Bengaluru: Karnataka’s law against cow slaughter has drastically reduced the earnings of beef traders. Some have shut their businesses because they have not earned any money after the law was enacted.
Owing to recurring losses, the number of beef shops in Shivajinagar has declined to 18 from 56.
Khasim Najeeb, a beef trader at Saqib Beef Stores, Shivajinagar, informed The Observer: “Earlier, due to a good demand for beef, I had employed 4-5 people to deliver orders and manage my business. But, now due to decreased orders and a fall in income by 90%, it is difficult to meet daily expenses.”
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Mohammed Zaid, another beef trader, said: “After the anti-cow slaughter law, my income has declined by 90%. Beef sales have reduced to 30 kg from 100 kg a day. Beef price has increased to Rs 300 a kg from Rs 240.” These factors have made sustaining the business a challenging task.
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Under the Karnataka Prevention of Slaughter and Preservation of Cattle Act, 2021, the government is supposed to open “gaushalas” that will be registered with the department of animal husbandry.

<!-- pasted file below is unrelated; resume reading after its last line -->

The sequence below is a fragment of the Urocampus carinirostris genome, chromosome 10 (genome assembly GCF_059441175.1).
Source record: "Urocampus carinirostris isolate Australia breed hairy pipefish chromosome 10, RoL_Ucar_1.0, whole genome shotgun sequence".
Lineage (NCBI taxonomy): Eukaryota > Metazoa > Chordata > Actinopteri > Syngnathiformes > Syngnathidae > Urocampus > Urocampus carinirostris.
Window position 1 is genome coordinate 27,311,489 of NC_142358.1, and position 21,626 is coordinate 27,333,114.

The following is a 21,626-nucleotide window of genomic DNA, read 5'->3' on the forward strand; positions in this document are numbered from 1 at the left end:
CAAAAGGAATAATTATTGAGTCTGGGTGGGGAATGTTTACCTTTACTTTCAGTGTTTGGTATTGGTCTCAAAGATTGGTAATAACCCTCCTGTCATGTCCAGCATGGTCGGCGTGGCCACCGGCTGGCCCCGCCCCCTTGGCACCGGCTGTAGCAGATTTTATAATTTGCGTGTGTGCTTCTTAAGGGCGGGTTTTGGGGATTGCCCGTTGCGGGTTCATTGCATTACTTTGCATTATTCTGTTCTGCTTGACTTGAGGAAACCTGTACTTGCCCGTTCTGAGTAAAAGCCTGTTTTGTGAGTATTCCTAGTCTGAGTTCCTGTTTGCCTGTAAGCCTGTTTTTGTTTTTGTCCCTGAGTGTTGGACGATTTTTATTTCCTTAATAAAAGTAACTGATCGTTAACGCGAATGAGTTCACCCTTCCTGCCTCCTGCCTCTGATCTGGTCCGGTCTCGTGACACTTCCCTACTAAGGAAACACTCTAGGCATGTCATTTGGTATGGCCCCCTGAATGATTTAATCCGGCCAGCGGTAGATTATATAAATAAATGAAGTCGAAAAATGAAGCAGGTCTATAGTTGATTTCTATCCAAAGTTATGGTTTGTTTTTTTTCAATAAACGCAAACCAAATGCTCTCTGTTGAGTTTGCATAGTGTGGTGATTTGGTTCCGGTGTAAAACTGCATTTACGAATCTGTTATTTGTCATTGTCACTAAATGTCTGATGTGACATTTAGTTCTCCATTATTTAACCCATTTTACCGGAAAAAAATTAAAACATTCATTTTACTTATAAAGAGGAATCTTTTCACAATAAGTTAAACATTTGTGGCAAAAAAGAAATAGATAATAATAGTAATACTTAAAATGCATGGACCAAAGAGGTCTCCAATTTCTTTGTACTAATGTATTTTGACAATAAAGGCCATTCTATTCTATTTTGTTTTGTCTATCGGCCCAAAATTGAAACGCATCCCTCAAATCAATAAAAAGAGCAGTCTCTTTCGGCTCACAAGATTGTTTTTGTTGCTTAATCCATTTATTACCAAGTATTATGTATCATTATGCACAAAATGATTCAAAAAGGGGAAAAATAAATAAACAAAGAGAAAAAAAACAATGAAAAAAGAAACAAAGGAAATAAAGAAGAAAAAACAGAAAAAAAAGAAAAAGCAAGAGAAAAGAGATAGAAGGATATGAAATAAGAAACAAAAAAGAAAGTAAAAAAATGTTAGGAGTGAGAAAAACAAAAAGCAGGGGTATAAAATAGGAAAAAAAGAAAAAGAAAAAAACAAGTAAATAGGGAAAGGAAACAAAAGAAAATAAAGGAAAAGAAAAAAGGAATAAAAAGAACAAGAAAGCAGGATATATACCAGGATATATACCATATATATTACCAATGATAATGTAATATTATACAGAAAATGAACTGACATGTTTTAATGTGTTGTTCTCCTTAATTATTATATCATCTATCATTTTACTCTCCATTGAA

Dr Thippuswamy, additional director, animal husbandry and veterinary services, said: “At present, there are 159 gaushalas across the state that are owned and managed by private organizations or NGOs. There are no government-owned gaushalas. But the government is planning to build cow shelter houses soon.”
Since 1964, the slaughter of cows, calves and female buffaloes was banned under the Karnataka Prevention of Cow Slaughter and Preservation of Animals Act. The 2021 law, piloted by the BJP government, bans the slaughter of cows, calves of cows, bulls, bullocks, and male and female buffaloes below the age of 13 years.
Dr. Suresh S., assistant director, of the Tannery Road slaughterhouse, said: “The Karnataka Prevention of Slaughter and Preservation of Cattle Bill has led to a decline in the slaughter of animals from at least 90 animals to less than 25 animals per day.”
Cara beef (buffalo meat) is not in demand in Karnataka as it is in Kerala, leading to traders facing hardship he added.
Few restaurants remained closed as a sign of protest against the law. The restaurants have recurring losses, even after resuming operations, due to low demand.
Jigar Khan, owner of the Shahi Beef Kabab Centre, said: “We haven’t earned a profit for the past three months. After the introduction of the Bill, the restaurant was closed for 1.5 months. After reopening, we are facing a financial crisis. Our sales have declined from 18 kg to less than 10 kg a day, resulting in losses.”
Sanganatha G.R., a police inspector, said: “No case of illegal cow slaughter has been registered this year.”
According to the law, cow slaughter is a cognizable offense. Violators can be sentenced to an imprisonment of three to seven years and a penalty of Rs 50,000 to Rs 10 lakh, depending on the offence.